Old 35mm films: Are they still usable?

Discussion in '35mm Cameras and Accessories' started by ricardo12458, May 26, 2011.

  1. ricardo12458

    ricardo12458 Member

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    I recently bought 5 rolls of old film:

    • 1 Kodacolor II (exp. 1976)
    • 3 Kodacolor VR-G 100 (1989-1991)
    • 1 Kodacolor Gold 200 (1992)

    Are they still usable now? All are process C-41, so they can be developed anywhere.
     
  2. John Koehrer

    John Koehrer Subscriber

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    Yes, BUT!
    There may be a little or a lot of color shift. Only one way to know for sure though :smile:
    If they were stored in a hot place, a lot.
     
  3. Mustafa Umut Sarac

    Mustafa Umut Sarac Member

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    Ricardo ,

    I hope they work but I dont advise you to shoot valuable photographs with them. Just load a camera and have fun. If they developable , you will have strange colors and it is sometimes opens your eyes to new possibilities. I think you will have dark pictures also. Spend your day with them and dont expect too much.

    Umut
     
  4. ricardo12458

    ricardo12458 Member

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    No, nothing valuable here, maybe just some family photos. Thanks.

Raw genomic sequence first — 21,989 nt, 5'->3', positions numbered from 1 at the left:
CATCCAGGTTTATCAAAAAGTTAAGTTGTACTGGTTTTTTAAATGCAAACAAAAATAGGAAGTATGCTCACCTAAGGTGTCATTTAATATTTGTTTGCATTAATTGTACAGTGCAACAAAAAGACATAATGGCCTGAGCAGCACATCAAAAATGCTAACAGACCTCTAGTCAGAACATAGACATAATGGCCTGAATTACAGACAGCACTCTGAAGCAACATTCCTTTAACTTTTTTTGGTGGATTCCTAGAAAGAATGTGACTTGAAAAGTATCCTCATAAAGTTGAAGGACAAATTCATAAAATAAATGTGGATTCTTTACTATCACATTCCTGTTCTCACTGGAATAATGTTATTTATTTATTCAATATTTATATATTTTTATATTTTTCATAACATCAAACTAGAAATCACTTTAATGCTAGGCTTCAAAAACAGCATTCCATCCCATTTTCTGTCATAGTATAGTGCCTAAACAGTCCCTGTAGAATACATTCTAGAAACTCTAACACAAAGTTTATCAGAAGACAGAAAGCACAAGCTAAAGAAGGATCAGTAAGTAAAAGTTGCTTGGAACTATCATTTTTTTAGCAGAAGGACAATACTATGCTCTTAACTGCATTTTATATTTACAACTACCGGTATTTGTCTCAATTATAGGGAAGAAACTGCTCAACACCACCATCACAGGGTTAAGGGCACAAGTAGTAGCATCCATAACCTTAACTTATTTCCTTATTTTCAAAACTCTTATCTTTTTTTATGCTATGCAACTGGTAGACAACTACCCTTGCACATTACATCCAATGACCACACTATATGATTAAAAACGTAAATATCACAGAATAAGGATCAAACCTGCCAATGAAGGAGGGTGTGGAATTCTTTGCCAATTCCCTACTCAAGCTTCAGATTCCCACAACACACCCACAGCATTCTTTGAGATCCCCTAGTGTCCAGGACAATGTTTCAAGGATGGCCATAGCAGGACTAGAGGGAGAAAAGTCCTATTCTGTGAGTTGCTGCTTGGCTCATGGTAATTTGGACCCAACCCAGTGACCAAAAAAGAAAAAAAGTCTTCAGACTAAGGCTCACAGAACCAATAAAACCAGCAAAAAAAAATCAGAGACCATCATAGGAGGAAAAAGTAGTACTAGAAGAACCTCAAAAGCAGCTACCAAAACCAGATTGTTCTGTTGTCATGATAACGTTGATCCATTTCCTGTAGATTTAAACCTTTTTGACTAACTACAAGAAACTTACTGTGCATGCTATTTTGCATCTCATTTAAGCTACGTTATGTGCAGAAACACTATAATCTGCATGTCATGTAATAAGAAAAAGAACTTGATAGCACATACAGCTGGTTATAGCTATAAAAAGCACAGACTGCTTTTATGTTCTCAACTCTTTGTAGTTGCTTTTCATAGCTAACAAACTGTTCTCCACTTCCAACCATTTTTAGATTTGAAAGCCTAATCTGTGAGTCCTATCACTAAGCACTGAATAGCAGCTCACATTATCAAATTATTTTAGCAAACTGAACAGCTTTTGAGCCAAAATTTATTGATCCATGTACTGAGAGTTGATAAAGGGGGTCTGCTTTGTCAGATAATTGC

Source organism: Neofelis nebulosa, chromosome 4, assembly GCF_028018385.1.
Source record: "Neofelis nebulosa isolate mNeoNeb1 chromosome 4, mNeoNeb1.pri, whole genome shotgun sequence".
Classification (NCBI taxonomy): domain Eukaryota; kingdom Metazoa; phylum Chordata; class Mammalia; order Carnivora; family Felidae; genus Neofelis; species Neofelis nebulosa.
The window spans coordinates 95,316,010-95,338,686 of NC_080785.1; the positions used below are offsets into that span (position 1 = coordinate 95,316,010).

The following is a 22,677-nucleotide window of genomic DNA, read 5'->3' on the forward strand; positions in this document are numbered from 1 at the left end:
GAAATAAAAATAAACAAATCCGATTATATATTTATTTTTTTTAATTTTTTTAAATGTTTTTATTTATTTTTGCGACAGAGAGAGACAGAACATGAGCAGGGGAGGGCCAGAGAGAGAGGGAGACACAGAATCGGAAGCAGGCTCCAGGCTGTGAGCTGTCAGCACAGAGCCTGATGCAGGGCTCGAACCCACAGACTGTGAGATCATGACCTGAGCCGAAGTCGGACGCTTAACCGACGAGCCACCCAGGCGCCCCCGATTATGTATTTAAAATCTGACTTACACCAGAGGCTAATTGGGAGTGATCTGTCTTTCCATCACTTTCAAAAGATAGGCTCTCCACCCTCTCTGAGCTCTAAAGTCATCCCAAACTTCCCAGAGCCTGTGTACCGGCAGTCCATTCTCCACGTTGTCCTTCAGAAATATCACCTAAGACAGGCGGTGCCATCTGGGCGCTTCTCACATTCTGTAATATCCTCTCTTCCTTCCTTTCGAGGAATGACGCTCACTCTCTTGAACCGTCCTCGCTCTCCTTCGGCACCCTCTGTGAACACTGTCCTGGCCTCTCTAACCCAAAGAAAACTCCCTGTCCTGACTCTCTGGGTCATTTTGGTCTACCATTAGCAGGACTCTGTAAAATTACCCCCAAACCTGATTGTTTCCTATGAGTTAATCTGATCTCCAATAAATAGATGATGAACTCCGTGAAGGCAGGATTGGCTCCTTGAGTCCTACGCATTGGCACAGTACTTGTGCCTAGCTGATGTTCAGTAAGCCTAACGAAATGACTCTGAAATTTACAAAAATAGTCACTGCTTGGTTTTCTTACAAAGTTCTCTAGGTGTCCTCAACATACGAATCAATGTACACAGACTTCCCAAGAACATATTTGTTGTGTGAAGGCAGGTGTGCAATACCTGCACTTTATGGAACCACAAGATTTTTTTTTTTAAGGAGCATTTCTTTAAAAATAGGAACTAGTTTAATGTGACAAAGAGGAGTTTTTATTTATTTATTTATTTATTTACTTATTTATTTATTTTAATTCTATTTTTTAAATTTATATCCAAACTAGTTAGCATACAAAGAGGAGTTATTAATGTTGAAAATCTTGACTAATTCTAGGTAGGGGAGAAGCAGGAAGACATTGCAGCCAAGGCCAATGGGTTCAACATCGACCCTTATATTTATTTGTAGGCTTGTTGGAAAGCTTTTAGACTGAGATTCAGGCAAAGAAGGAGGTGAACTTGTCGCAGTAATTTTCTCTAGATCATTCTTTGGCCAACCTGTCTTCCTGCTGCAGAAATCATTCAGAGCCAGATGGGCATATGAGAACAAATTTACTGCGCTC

5. hpulley

    hpulley Member

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    Funny, family photos are the most valuable for many ;-)

    But yes, those films will still be usable if they were stored properly. May have loss of speed and color shifts but should yield images. They're C-41 at least. Make sure you use a stabilizer, not a new 'final rinse'.
     
  6. Michael R 1974

    Michael R 1974 Subscriber

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    Please buy new film if you use film. If we don't buy new film manufacturers won't make film.
     
  7. fstop

    fstop Member

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    If it hasn't been exposed save it to test used cameras, otherwise throw it out.
     
  8. Ron G

    Ron G Member

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    If I wanted to test a camera I certainly would not want old film in it.Ron G
     
  9. michaelbsc

    michaelbsc Member

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    Kind of depends on what you\'re trying to test. If you want to see if you\'ve got the light seals correct why would you care?
     
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  10. fstop

    fstop Member

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    To test the wind/rewind mechanism with the back open you would use fresh film?

    This is the second thing I test after checking shutter speeds with my shutter speed tester. No sense in putting in fresh film to find out theres a problem and have to open the back.


    yeah that too
     
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  11. Thingy

    Thingy Member

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    1976? That's the year I first toured the States, during your Bicentenary, armed with a copy of Horace's 'Odes' printed in London in 1775!

    I'd save that film. In 200 years it will be a collectors item, if not already! :wink:
     
  12. Jeff Kubach

    Jeff Kubach Member

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    Use them and see what happens!

    Jeff
     
  13. Ron G

    Ron G Member